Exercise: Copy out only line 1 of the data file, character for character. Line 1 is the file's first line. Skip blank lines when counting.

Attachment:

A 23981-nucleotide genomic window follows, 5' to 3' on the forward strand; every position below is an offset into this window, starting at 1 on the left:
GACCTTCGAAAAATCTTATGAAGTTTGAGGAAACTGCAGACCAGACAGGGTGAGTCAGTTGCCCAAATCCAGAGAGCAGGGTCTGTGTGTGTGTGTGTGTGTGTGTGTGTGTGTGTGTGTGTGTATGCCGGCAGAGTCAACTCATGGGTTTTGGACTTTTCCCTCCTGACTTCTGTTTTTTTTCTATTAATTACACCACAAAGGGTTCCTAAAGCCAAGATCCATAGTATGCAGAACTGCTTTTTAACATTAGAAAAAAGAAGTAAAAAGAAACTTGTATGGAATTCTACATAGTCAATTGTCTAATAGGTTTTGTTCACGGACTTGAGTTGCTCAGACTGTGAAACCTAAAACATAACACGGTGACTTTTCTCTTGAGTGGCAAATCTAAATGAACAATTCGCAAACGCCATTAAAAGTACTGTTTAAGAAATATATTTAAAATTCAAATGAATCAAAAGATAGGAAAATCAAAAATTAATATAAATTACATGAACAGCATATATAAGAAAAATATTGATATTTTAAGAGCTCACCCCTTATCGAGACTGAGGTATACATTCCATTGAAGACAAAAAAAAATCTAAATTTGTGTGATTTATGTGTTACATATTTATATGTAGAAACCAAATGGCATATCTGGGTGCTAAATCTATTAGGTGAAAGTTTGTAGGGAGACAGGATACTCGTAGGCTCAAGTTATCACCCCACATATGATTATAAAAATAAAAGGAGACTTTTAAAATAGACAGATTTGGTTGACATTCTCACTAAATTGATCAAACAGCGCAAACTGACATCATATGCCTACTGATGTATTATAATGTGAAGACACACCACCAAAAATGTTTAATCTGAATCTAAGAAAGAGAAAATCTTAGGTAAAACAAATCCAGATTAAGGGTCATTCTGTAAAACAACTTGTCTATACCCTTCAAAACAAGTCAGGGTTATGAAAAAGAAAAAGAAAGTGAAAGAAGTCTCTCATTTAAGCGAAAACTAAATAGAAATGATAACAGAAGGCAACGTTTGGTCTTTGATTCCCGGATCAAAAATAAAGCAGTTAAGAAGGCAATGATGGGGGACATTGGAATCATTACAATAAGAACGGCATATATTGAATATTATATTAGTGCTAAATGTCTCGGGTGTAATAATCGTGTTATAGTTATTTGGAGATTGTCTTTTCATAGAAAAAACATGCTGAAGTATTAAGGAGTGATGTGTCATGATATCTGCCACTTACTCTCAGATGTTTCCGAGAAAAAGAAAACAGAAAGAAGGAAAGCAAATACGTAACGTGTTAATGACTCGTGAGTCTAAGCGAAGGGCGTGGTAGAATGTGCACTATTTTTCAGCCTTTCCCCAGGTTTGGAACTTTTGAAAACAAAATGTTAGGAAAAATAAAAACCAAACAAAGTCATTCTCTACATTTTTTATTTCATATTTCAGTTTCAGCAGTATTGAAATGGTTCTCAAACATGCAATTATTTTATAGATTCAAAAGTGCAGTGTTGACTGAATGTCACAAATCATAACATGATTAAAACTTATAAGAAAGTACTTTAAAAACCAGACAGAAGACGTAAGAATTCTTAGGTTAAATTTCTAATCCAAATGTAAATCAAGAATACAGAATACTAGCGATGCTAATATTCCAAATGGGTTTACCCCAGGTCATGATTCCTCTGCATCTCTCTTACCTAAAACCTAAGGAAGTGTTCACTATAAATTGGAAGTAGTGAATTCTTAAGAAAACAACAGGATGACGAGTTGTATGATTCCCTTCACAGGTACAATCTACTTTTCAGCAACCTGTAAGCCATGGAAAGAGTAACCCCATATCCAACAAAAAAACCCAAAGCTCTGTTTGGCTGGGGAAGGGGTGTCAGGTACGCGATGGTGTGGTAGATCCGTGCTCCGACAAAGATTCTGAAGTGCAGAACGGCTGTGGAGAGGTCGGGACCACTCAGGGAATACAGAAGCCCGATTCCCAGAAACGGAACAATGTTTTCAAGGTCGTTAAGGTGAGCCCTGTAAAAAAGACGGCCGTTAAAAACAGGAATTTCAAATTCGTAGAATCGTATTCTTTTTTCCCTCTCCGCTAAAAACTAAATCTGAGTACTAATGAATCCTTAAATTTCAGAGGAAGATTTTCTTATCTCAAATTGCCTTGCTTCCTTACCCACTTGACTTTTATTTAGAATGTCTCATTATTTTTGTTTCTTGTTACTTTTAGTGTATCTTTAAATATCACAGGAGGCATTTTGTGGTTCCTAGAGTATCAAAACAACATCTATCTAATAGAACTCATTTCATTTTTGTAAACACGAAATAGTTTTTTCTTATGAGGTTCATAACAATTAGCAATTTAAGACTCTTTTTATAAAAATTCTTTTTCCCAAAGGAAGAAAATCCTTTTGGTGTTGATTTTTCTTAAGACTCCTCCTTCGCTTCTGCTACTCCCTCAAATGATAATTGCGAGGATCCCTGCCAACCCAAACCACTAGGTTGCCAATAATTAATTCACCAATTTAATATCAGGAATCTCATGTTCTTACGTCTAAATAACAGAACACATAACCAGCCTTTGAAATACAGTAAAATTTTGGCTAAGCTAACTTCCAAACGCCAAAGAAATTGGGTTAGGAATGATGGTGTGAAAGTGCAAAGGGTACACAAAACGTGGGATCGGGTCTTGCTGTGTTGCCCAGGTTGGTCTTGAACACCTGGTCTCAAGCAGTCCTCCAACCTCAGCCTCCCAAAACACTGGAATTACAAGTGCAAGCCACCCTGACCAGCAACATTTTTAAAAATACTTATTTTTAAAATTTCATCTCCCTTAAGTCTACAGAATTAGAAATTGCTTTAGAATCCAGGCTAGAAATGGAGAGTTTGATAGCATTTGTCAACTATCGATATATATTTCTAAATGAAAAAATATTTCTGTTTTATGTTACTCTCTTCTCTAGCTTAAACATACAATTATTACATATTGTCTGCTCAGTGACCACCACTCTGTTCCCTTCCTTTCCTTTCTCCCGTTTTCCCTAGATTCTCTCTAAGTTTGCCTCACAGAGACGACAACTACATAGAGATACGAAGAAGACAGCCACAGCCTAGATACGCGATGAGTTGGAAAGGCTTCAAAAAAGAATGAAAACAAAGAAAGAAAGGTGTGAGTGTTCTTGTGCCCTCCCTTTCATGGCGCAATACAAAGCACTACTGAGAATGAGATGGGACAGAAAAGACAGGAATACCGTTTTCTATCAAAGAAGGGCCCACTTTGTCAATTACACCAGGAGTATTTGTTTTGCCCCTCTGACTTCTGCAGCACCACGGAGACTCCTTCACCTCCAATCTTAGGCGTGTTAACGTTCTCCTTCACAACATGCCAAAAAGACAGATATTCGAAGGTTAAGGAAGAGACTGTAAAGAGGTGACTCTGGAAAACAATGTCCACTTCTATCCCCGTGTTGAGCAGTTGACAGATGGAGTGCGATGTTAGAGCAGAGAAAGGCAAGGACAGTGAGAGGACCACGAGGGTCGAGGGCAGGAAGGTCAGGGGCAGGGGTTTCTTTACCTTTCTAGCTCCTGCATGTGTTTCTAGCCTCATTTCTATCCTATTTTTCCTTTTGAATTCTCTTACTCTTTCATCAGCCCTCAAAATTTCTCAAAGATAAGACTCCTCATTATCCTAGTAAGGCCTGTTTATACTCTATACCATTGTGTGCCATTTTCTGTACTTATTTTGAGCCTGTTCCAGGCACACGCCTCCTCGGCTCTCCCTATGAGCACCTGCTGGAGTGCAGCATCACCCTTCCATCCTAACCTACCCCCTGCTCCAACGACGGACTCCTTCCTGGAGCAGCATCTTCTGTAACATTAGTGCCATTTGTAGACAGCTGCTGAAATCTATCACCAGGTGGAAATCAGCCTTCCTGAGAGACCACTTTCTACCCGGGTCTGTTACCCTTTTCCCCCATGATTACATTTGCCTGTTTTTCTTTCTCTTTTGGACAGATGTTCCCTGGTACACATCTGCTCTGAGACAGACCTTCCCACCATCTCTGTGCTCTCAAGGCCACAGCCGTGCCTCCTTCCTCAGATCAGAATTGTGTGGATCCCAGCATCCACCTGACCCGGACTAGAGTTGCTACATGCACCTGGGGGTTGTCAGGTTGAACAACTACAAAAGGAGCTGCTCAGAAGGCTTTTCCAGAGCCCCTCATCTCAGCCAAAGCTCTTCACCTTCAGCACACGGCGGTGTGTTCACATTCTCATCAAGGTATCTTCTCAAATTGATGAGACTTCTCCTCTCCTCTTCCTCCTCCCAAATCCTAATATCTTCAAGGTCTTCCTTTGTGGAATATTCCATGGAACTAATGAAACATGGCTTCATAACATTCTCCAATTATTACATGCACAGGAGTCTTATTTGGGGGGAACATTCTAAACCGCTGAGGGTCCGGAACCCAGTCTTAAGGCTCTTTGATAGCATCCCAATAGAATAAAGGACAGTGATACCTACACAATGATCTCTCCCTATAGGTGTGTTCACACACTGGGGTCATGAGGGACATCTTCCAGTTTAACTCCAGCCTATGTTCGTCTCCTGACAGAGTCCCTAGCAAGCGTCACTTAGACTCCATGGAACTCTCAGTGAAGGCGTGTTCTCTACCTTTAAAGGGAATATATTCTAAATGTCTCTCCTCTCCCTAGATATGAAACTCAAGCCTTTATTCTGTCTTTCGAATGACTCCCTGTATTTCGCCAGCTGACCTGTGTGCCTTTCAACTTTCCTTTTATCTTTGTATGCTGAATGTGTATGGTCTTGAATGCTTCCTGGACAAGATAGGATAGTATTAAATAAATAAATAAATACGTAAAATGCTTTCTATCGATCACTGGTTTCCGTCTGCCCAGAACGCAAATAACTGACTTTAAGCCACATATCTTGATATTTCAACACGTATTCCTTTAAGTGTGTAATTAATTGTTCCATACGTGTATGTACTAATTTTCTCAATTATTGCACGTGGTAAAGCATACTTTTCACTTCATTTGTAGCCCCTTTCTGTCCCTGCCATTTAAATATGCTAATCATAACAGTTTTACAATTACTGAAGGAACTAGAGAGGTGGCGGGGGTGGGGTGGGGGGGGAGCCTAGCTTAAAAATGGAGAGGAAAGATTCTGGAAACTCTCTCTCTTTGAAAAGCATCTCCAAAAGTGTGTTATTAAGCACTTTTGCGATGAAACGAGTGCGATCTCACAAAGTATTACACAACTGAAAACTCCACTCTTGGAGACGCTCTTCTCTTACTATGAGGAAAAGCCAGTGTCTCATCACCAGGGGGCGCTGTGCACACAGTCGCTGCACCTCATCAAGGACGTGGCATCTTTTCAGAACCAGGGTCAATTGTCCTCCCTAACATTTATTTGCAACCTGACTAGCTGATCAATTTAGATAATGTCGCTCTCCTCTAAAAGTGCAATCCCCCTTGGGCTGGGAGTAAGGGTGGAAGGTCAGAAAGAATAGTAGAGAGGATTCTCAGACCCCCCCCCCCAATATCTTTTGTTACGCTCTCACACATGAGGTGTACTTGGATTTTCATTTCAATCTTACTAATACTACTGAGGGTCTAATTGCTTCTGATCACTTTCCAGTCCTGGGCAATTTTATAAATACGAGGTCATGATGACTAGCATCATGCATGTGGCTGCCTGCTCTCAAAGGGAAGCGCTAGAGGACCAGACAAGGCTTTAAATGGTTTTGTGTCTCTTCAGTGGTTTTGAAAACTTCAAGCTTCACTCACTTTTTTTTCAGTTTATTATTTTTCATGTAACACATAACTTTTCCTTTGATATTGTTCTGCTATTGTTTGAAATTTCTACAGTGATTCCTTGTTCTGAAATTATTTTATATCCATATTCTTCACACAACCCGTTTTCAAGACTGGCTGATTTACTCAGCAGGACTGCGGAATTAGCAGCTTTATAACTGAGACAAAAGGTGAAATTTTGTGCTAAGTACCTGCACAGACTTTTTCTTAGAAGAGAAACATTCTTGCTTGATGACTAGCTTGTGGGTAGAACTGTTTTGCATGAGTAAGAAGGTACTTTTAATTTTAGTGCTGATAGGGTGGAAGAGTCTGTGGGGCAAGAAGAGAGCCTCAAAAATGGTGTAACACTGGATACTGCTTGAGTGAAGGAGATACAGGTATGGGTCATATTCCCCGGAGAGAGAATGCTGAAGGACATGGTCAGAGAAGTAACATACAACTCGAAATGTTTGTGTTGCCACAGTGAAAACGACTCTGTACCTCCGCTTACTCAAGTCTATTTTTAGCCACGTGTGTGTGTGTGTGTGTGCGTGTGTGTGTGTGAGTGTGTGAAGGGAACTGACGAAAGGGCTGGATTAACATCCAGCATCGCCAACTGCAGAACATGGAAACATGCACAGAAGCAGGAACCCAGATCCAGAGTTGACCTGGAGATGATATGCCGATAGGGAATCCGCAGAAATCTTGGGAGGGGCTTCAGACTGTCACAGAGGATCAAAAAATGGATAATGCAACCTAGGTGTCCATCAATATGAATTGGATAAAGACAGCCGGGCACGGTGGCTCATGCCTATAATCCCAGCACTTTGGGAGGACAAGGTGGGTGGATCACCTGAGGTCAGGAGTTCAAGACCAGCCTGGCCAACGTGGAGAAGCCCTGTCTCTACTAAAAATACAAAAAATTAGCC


A 23981-nucleotide genomic window follows, 5' to 3' on the forward strand; every position below is an offset into this window, starting at 1 on the left: